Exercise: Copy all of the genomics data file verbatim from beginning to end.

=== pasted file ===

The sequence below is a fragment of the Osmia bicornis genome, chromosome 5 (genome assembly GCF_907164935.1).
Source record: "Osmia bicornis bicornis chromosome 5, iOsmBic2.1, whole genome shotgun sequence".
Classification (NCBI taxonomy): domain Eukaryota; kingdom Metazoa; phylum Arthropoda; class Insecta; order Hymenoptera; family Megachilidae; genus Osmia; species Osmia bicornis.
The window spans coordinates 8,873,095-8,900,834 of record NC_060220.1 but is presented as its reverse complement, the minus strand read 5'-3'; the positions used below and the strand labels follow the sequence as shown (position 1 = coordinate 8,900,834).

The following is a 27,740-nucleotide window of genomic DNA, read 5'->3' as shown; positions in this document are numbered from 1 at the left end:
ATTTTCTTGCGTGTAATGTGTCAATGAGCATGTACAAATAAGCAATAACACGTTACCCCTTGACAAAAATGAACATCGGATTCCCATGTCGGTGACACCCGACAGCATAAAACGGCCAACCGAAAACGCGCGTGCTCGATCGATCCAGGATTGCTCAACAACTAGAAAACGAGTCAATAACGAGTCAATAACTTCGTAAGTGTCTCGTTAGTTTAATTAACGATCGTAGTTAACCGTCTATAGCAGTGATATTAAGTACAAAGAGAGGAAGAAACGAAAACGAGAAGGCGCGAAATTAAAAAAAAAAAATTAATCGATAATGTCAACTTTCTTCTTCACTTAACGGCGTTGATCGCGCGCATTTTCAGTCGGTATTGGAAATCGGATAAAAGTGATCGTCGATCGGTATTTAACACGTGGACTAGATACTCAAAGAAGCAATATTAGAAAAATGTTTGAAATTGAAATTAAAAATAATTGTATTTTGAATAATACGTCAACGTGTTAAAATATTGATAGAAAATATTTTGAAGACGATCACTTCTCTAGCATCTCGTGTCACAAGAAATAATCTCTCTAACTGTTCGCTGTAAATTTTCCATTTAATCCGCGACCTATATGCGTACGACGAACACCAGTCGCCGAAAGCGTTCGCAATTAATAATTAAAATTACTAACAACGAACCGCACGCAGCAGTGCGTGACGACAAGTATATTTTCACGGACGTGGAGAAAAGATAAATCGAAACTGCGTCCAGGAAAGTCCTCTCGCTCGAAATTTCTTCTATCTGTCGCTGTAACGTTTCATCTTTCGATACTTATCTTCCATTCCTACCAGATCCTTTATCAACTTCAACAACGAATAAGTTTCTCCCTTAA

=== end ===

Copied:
The sequence below is a fragment of the Osmia bicornis genome, chromosome 5 (genome assembly GCF_907164935.1).
Source record: "Osmia bicornis bicornis chromosome 5, iOsmBic2.1, whole genome shotgun sequence".
Classification (NCBI taxonomy): domain Eukaryota; kingdom Metazoa; phylum Arthropoda; class Insecta; order Hymenoptera; family Megachilidae; genus Osmia; species Osmia bicornis.
The window spans coordinates 8,873,095-8,900,834 of record NC_060220.1 but is presented as its reverse complement, the minus strand read 5'-3'; the positions used below and the strand labels follow the sequence as shown (position 1 = coordinate 8,900,834).

The following is a 27,740-nucleotide window of genomic DNA, read 5'->3' as shown; positions in this document are numbered from 1 at the left end:
ATTTTCTTGCGTGTAATGTGTCAATGAGCATGTACAAATAAGCAATAACACGTTACCCCTTGACAAAAATGAACATCGGATTCCCATGTCGGTGACACCCGACAGCATAAAACGGCCAACCGAAAACGCGCGTGCTCGATCGATCCAGGATTGCTCAACAACTAGAAAACGAGTCAATAACGAGTCAATAACTTCGTAAGTGTCTCGTTAGTTTAATTAACGATCGTAGTTAACCGTCTATAGCAGTGATATTAAGTACAAAGAGAGGAAGAAACGAAAACGAGAAGGCGCGAAATTAAAAAAAAAAAATTAATCGATAATGTCAACTTTCTTCTTCACTTAACGGCGTTGATCGCGCGCATTTTCAGTCGGTATTGGAAATCGGATAAAAGTGATCGTCGATCGGTATTTAACACGTGGACTAGATACTCAAAGAAGCAATATTAGAAAAATGTTTGAAATTGAAATTAAAAATAATTGTATTTTGAATAATACGTCAACGTGTTAAAATATTGATAGAAAATATTTTGAAGACGATCACTTCTCTAGCATCTCGTGTCACAAGAAATAATCTCTCTAACTGTTCGCTGTAAATTTTCCATTTAATCCGCGACCTATATGCGTACGACGAACACCAGTCGCCGAAAGCGTTCGCAATTAATAATTAAAATTACTAACAACGAACCGCACGCAGCAGTGCGTGACGACAAGTATATTTTCACGGACGTGGAGAAAAGATAAATCGAAACTGCGTCCAGGAAAGTCCTCTCGCTCGAAATTTCTTCTATCTGTCGCTGTAACGTTTCATCTTTCGATACTTATCTTCCATTCCTACCAGATCCTTTATCAACTTCAACAACGAATAAGTTTCTCCCTTAA